Whenever we discuss SharePoint, it’s never long before the cost question comes up. The problem is that asking how much SharePoint costs is a bit like asking what a new house costs. Just as the expenses associated with owning the house after it’s built are separate from the cost of building, the ongoing expense of operating SharePoint must be added to that of the initial implementation to get the Total Cost of Ownership (TCO). And, just as the total cost of building a house depends on factors ranging from the square-footage to the location to the reputation of the general contractor, the total cost of implementing a SharePoint solution falls into such a broad range and depends on so many variables that we can never really answer the question with any single dollar-figure.
What we can do is give you a sense of the dollar range SharePoint projects tend to fall into and explain some of the considerations that factor into the cost of any particular project. The actual tables our SharePoint team uses for pricing run to several pages and are highly technical, so you won’t by any means be able to use this post to generate an estimate for a project. But hopefully it will give you a rough sense of the main questions that need to be answered to determine how much you’ll be investing in your SharePoint solution so you can weigh it against your expected returns.
The reason SharePoint is such a powerful tool is that it can be customized to handle almost any aspect of business collaboration you can imagine. Of course, that’s also what makes the TCO so hard to determine in the abstract, as all the tweaking makes each implementation unique. For a company with twelve employees using only the most standard applications, implementation can cost as little as $10,000, with operational costs in the range of a couple hundred dollars a month. For a large corporation, a $200,000 implementation isn’t uncommon, along with a couple-thousand-dollar monthly outlay for operation.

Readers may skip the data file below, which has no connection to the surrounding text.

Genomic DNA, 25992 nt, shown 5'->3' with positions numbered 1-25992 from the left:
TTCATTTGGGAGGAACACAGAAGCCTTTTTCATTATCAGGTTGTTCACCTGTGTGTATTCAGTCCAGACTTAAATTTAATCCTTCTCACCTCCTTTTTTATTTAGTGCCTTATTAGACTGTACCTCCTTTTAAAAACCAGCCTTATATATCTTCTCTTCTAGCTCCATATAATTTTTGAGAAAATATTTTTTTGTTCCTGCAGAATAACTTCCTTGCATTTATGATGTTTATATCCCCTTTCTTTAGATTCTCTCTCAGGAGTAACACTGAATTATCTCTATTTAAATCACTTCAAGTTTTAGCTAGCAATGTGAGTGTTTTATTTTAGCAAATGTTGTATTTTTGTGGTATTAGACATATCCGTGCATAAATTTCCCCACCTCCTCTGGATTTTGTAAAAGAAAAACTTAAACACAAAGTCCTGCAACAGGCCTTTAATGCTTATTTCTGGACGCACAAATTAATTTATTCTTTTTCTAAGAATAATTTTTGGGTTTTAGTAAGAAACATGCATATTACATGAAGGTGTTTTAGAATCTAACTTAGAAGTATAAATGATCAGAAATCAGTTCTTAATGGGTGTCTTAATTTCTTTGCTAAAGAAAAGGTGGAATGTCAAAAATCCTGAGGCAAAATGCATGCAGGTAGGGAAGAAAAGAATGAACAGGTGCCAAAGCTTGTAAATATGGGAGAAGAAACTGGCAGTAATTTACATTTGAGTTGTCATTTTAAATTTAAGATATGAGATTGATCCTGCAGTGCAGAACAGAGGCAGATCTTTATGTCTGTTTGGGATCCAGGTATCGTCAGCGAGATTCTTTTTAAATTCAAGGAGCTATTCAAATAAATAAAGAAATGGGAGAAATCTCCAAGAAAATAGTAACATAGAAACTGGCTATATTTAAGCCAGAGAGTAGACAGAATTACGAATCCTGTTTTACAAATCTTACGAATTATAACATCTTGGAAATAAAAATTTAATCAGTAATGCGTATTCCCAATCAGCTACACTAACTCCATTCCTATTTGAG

To figure out where you fall in this range, your SharePoint planning should focus on two questions:
What are you using it for?
What often happens is that businesses considering SharePoint try to arrive at cost figures through online research. The first thing they usually find is a complicated breakdown of various licensing options. But you can’t know what kind of license you need until you know what precisely you’re going to be using SharePoint for. Once you know what you will be doing with your new environment, it’s actually pretty easy to figure out which licensing bracket you fall into. For instance, if you want to use SharePoint for Business Intelligence, that automatically pushes you from the Standard Client Access License (CAL) to the Enterprise version for each of your users. If you will be using SharePoint for BI, your developers also know they have to factor in the use of companion technologies like SQL Server or Analysis Services. Really, though, licensing is often a relatively minor factor in the cost of operation. But knowing how people in your business will be using SharePoint gives implementers or technology partners an idea of how to answer the second question, which focuses on scale.
How many people are going to be using it?